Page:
Momentum appeared to build Wednesday for Western military action against Syria, with the U.S. and France saying they are in position for a strike, while the government in Damascus vowed to use all possible measures to repel it.

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The prospect of a dramatic U.S.-led intervention into Syria's civil war stemmed from the West's assertion - still not endorsed by UN inspectors - that Syrian President Bashar Assad's government was responsible for an alleged chemical attack on civilians outside Damascus on August 21 that the group Doctors Without Borders says killed 355 people. Assad denies the claim.

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The Arab League also threw its weight behind calls for punitive action, blaming the Syrian government for the attack and calling for those responsible to be brought to justice.

Israel's political-security cabinet convened on Wednesday morning to discuss a possible U.S. strike on Syria, a day after Prime Minister Benjamin Netanyahu warned that Israel would respond with force if it came under attack from Syria or any other forces.

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3:20 A.M. The UN Security Council's five permanent members ended a meeting Wednesday fiercely divided over a British-proposed resolution to authorize the use of military force to punish Syria for its alleged use of chemical weapons, with Russia and China firmly opposed.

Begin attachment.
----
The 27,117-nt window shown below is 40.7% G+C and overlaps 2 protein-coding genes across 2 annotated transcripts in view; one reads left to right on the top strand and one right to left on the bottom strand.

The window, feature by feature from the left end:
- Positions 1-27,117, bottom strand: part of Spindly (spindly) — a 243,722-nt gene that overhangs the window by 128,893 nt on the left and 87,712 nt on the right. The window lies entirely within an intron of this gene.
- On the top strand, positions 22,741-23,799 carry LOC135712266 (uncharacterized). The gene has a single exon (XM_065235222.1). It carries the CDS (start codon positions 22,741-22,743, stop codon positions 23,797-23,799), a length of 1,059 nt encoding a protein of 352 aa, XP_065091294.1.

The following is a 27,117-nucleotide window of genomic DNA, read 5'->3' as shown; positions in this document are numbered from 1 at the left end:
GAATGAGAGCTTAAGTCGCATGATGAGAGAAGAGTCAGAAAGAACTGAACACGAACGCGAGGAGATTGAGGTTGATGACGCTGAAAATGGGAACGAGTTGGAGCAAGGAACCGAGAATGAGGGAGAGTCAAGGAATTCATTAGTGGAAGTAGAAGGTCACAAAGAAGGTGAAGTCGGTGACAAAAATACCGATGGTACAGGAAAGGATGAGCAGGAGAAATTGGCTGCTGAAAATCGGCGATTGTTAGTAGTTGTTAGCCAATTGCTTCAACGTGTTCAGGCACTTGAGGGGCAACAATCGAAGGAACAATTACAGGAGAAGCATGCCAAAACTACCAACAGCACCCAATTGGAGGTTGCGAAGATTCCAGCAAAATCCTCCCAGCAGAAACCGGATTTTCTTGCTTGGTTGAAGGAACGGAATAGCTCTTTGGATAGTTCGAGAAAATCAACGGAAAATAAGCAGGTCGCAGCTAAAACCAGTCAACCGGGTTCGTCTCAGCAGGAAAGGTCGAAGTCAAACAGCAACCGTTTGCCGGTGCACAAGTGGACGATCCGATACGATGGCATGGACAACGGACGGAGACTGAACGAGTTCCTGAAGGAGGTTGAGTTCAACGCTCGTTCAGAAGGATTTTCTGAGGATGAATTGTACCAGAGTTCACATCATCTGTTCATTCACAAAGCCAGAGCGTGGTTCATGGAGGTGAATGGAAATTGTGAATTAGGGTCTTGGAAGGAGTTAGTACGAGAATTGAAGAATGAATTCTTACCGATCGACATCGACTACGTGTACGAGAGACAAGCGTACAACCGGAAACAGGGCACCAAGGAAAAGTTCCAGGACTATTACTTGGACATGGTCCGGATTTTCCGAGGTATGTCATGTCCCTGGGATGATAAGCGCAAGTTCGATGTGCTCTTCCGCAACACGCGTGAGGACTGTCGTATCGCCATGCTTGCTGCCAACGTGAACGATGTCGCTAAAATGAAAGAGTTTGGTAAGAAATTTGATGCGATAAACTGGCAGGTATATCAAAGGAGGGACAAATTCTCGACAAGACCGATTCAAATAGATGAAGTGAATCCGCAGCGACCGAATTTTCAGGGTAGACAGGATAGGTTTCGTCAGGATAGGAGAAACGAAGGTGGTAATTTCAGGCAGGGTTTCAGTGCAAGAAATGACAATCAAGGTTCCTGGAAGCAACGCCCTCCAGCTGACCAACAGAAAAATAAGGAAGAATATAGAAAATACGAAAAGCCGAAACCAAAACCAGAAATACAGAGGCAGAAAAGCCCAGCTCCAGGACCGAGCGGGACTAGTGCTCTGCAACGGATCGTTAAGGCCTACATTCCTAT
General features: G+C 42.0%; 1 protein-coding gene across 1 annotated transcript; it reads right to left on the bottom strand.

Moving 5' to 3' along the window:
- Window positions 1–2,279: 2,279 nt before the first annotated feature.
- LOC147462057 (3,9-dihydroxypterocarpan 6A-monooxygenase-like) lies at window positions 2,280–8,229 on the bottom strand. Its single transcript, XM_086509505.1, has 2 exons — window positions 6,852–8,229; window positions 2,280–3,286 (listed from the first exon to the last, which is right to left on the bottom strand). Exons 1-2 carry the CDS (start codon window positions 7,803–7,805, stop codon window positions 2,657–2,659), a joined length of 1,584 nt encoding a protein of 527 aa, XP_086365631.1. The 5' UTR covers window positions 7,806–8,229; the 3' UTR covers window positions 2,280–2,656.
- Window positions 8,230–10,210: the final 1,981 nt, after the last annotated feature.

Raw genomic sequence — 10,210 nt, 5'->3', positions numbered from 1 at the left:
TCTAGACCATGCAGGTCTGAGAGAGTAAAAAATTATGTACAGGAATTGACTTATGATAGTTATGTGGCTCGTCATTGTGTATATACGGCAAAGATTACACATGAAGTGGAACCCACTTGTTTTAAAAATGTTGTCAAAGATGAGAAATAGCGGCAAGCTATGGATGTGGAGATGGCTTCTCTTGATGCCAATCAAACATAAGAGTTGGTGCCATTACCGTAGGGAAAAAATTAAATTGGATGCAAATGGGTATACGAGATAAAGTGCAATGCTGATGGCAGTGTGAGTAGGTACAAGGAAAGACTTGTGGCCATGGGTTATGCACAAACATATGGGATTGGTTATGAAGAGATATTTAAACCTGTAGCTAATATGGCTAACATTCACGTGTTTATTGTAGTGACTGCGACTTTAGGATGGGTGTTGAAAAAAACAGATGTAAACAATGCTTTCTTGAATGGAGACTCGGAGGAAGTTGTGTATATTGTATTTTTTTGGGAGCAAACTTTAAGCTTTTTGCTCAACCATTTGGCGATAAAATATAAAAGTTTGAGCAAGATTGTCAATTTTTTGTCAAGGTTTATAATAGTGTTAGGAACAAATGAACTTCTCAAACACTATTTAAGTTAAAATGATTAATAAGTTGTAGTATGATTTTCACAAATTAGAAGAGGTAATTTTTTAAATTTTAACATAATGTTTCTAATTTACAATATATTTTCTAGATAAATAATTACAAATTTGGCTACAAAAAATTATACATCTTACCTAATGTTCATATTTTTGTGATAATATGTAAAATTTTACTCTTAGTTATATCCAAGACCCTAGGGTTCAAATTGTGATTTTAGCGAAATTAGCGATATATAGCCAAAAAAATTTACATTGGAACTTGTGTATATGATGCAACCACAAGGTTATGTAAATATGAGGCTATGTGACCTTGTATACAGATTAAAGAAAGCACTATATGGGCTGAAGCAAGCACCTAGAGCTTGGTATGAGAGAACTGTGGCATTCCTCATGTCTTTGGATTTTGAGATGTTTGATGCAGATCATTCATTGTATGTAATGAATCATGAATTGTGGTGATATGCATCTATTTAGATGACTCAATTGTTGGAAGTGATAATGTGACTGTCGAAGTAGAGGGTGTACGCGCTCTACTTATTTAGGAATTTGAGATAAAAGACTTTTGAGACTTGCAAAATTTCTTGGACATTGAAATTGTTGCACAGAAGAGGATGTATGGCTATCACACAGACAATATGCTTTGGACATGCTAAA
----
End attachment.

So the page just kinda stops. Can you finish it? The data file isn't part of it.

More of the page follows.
A tension-filled meeting ended with no indication of whether the resolution would ever be put to a Security Council vote. U.S. officials in Washington and the United Nations indicated the resolution appeared doomed and any action against Syria would have to occur without the backing of the Security Council. (AP)

1:10 A.M. Speaking to PBS NewsHour, U.S. President Obama has confirmed that he "has not made a decision," regarding a military strike in Syria. Obama said that he has been given options from the military, and has had "extensive discussions with the national security team."

Obama continued to say that the U.S. does not believe that the Syrian opposition possessed chemical weapons, and has concluded that the Syrian government indeed carried out the chemical attacks.

12:17 A.M.  U.S. House of Representatives Speaker John Boehner on Wednesday urged President Barack Obama to make the case personally to Congress and the American people for potential military action in Syria.

In a letter to Obama that was released to the media, Boehner said Obama must explain the legal basis for any use of force in Syria and the "intended effect of the potential military strikes." (Reuters)